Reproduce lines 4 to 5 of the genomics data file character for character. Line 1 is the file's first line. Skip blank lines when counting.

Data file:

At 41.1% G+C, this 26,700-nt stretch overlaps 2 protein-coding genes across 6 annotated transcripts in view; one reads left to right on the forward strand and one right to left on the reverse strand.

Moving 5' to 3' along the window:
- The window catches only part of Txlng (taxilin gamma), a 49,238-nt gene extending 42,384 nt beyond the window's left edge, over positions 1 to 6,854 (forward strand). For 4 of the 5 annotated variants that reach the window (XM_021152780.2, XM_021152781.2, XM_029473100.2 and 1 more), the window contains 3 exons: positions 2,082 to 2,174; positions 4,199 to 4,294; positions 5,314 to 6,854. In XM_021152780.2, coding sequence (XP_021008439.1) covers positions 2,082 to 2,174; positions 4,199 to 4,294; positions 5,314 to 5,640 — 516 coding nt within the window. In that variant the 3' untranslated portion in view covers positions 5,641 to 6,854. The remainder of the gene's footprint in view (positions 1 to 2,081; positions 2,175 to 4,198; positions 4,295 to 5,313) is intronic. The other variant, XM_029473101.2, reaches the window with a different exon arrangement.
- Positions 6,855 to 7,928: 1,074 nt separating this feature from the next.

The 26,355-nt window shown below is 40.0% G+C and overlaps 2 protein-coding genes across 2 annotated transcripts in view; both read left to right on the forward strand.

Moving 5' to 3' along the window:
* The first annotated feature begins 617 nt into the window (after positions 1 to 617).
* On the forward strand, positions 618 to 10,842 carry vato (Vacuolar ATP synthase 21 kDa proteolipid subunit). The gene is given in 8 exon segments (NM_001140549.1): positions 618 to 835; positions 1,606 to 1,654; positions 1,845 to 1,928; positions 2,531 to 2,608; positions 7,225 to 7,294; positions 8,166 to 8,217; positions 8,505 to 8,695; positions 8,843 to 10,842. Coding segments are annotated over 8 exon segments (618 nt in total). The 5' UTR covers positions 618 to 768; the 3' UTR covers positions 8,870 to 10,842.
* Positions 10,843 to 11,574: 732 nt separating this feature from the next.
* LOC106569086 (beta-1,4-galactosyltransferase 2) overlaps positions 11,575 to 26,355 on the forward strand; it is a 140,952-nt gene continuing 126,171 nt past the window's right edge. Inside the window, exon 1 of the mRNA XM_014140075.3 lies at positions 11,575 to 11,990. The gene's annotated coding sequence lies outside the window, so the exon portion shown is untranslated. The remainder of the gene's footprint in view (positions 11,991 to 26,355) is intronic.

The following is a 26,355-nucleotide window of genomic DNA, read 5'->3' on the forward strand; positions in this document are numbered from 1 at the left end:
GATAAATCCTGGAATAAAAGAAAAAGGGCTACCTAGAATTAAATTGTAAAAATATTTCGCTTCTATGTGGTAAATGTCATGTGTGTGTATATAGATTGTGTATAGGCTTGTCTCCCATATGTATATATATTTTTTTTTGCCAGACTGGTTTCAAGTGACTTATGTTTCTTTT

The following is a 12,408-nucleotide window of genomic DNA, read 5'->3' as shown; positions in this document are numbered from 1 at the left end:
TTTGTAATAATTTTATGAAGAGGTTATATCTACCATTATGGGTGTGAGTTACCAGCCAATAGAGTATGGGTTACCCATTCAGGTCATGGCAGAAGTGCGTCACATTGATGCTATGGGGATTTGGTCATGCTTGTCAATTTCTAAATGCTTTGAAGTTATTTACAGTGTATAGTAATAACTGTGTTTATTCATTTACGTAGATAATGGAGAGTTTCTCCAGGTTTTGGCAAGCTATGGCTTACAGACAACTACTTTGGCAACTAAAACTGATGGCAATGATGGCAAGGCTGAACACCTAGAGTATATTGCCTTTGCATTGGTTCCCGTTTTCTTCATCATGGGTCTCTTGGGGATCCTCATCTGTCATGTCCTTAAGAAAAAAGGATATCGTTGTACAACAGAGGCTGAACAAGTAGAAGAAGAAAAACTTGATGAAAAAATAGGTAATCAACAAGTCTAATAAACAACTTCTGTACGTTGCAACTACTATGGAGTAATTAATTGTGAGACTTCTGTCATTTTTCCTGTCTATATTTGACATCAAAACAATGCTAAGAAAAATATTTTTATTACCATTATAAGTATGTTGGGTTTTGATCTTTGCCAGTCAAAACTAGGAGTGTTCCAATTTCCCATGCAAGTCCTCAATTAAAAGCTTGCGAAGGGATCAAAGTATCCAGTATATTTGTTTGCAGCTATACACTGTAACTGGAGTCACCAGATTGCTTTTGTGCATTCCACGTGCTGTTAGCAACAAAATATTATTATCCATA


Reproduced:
- Positions 6,855 to 7,928: 1,074 nt separating this feature from the next.

The 26,355-nt window shown below is 40.0% G+C and overlaps 2 protein-coding genes across 2 annotated transcripts in view; both read left to right on the forward strand.